How tall can you make your Fabulous Beast? Can your playing partners build it up even higher and hit a new high score?
Building a Physical Tower – and a Virtual World
Fabulous Beasts is the brainchild of London-based gaming startup Sensible Object. Working from a vault under the Waterloo Bridge, the company’s veteran designers and artists have created a cooperative game in which 2–5 players work together to “build the most fabulous world possible,” according to product designer, Tim Burrell-Saward.
During a game, players take turns stacking colorful plastic pieces that represent beasts and artifacts. The object is to make the tallest, most fabulous tower possible by introducing new creatures, powering them up, bringing them into new combinations, and so on. Points are awarded based on the choices you make; once the tower falls, the game is over — and you have a new score to beat.
Here’s the twist: While players take on the physical and creative challenges of stacking the pieces, the tablet-based digital component of Fabulous Beasts controls the game, assigns points, and creates a virtual environment in which the beasts live and evolve.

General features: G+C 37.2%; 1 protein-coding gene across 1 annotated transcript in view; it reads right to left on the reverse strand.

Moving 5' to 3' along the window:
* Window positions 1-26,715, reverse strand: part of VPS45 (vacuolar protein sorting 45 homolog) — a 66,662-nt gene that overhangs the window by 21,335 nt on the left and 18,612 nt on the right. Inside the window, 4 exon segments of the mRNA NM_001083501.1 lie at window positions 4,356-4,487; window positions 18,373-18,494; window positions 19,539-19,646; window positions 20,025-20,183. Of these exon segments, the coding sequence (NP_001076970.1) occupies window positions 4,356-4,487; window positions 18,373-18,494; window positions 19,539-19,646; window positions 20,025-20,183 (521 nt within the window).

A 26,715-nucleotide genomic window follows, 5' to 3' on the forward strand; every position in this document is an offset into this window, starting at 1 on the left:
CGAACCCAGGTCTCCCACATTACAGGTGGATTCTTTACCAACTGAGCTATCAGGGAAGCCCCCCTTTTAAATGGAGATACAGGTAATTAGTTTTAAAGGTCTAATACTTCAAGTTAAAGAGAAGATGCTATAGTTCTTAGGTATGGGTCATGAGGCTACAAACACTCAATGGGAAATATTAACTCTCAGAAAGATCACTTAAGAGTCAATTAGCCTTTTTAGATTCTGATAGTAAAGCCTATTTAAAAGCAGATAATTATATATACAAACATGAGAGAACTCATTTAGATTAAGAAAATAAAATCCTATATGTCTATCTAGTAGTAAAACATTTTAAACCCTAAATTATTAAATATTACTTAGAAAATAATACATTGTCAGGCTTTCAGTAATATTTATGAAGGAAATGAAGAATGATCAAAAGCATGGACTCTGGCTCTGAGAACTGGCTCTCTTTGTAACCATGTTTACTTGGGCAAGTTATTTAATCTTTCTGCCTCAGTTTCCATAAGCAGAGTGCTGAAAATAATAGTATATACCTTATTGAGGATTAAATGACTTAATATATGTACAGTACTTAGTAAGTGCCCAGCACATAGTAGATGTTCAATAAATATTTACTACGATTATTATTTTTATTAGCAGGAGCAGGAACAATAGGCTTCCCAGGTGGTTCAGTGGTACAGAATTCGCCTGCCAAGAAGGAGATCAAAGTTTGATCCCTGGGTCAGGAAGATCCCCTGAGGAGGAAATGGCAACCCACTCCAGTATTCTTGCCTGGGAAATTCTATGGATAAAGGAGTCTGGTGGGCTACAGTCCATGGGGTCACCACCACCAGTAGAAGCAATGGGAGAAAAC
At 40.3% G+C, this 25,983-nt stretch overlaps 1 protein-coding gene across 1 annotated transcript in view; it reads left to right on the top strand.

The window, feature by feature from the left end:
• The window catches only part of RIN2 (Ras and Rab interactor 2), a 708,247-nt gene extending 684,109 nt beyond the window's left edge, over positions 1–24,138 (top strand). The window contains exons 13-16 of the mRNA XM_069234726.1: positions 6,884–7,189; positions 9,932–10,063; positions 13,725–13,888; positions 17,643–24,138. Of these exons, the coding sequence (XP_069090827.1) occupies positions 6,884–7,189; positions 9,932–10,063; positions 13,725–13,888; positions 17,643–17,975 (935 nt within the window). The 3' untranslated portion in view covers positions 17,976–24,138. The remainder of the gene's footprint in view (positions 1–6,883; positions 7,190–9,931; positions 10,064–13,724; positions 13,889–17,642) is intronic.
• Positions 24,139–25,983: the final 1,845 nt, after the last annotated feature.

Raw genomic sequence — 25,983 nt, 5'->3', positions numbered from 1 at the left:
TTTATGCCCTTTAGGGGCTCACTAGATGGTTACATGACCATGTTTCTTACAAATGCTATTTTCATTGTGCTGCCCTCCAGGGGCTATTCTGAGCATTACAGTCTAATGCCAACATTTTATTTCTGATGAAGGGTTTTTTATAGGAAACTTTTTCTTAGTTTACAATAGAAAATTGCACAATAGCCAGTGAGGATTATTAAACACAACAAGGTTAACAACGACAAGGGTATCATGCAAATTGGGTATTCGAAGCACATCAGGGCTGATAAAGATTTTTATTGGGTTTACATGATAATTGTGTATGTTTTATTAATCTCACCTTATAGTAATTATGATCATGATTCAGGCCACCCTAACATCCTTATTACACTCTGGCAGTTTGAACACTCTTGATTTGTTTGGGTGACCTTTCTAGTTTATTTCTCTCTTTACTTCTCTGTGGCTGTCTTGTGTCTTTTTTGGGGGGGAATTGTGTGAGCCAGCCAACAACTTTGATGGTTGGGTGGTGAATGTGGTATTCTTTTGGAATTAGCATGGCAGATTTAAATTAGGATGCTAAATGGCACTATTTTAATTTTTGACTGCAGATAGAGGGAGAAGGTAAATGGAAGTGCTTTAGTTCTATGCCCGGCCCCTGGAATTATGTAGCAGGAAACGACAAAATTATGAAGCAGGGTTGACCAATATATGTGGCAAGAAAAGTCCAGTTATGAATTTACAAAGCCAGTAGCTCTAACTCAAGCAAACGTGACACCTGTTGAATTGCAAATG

Bringing Together Digital and Physical Play
Alex Fleetwood, CEO and founder of Sensible Object, found his initial inspiration for the game on a camping trip in California. As he carefully stacked firewood to make campfires, he had the idea to incorporate physical balance skills with a digital environment.
Fleetwood benefits from a deep background in game design, and especially in making participatory physical games for museum exhibitions and similar art installations. Burrell-Saward began collaborating with him back then, starting when “I built a three-meter-tall talking throne for one of his exhibitions at Kensington Palace.”
The Sensible Object team began to form at the end of 2014, when Fleetwood wanted to create a product that would bring his interest in participatory gaming to a wider audience. The fledgling company received funding from arts and research organization REACT Sandbox as part of the “Play” initiative. At that point, the team began “looking for ways we could specifically tie digital play and physical play together,” Burrell-Saward says.